The sorry demise of country music legend Hank Williams is depicted in The Last Ride
, a 2011 drama directed by Harry Thomason. This is not your typical music biopic; whereas, say, Walk the Line
and Coal Miner's Daughter
limn the lives and careers of their central characters (Johnny Cash and Loretta Lynn, respectively), this film takes place over the course of less than three days, focusing on the relationship between Williams (ably portrayed by Henry Thomas, now in his 40s and three decades removed from E.T. the Extra-Terrestrial
) and the bewildered young man (Jesse James, playing a character called Silas) hired to drive the singer from Alabama to a couple of gigs in West Virginia and Ohio at the tail end of 1952. By this time, Williams, just 29 years old, was a dying man, a raging alcoholic and druggie who also suffered from debilitating back pain, all of which made him notoriously unreliable. Add to that some nasty winter weather and a few unplanned escapades along the way (a brush with the police, a bar fight), and it's obvious early on that they'll never make the West Virginia show; they don't make it to Ohio, either, as Williams dies in the back seat of his fancy Cadillac en route. Central to the tale are the life lessons delivered by the veteran star, who's alternately cantankerous and charming, to his callow young driver, and those scenes are well played. On the down side, we hear nary a note of the real Hank Williams's music, as his songs (including classics like "I'm So Lonesome I Could Cry," "Hey, Good Lookin'," and "Cold, Cold Heart") are all performed by others, including Hank's daughter, Jett Williams; Thomas's Williams never so much as picks up a guitar. What's more, viewers are obliged to buy into the film's principal conceit: not once do we hear the name "Hank Williams" (he's referred to as "Mr. Wells" or "Luke"), and of all the characters we meet along the way, only one seems to recognize him. Even Silas has no idea who his passenger is, which is one of several instances where the script diverges from the facts; the real-life driver, Charles Carr, had known the singer for most of his life (Carr died in July 2013). A minor quibble? Sure--especially in view of the filmmakers' cheeky opening disclaimer ("much of what follows is true"). And the rest of Williams's life has been chronicled elsewhere, including in the 1964 film Your Cheatin' Heart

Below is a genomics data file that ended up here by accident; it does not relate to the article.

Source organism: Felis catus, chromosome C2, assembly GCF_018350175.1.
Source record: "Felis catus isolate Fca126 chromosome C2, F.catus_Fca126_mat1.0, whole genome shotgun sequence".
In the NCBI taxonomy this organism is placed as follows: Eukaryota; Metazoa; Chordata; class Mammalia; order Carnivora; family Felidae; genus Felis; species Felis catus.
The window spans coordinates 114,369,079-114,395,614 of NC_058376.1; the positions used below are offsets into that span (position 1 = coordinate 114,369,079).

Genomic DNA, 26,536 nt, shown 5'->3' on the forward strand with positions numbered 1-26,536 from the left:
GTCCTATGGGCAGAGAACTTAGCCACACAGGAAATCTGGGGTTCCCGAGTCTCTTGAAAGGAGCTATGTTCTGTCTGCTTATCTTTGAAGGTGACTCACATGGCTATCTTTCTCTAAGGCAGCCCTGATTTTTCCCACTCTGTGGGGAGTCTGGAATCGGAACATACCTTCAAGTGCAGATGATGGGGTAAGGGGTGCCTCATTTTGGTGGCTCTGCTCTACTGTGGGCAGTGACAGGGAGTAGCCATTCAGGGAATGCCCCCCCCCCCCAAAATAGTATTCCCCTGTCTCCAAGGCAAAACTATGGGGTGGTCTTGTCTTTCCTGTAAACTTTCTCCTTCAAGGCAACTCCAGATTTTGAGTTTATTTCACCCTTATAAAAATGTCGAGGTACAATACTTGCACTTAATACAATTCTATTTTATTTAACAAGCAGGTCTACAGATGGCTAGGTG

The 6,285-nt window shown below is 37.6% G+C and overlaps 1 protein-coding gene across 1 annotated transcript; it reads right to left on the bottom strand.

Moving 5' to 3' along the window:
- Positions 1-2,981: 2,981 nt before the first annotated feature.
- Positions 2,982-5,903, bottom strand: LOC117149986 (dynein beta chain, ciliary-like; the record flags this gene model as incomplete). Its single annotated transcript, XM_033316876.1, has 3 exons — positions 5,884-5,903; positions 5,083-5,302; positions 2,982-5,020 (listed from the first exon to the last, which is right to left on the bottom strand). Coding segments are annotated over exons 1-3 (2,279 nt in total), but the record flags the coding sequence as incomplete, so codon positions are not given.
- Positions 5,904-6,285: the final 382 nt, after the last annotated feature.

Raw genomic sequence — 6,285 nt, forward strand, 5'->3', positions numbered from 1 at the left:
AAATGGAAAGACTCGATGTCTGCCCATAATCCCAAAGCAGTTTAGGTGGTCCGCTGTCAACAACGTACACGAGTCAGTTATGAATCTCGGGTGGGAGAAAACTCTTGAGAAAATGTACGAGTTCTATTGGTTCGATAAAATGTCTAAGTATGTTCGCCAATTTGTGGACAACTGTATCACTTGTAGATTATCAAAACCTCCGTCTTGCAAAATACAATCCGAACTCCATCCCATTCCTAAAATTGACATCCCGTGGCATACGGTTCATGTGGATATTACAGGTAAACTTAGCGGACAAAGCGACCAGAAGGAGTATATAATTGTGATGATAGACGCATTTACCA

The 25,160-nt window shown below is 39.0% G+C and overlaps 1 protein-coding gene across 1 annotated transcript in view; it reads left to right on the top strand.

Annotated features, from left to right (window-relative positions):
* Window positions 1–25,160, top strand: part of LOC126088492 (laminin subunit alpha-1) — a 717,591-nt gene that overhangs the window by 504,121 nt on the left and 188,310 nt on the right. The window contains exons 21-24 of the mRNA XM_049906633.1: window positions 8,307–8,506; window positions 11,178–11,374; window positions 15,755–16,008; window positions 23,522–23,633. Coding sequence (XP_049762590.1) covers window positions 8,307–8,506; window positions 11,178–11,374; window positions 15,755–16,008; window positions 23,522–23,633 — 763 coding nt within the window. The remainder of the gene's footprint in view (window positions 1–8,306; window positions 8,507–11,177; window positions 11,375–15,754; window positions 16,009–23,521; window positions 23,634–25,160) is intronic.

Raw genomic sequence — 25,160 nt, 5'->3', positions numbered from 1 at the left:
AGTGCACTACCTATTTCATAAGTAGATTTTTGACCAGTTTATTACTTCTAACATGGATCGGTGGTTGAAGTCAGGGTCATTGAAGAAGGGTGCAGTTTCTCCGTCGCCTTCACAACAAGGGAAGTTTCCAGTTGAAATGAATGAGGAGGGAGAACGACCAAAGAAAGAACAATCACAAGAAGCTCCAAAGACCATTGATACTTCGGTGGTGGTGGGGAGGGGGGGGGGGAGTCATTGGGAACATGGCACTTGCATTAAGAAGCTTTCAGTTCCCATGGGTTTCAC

, starring George Hamilton. As it is, The Last Ride
is an enjoyable and unusual look at an important and hugely influential artist. --Sam Graham
Based on the controversial life story of singer-songwriter, Hank Williams, THE LAST RIDE tells the powerful tale of country music's original bad boy. The man, the myth and the music come together when Williams travels from Alabama to a series of New Years shows in West Virginia and Ohio. This remarkable journey leads straight into the heart and soul of the legendary performer...as he takes one last shot at redemption. Featuring all-new versions of Hank Williams' greatest songs, this emotional tale of hope and truth is one you'll never forget.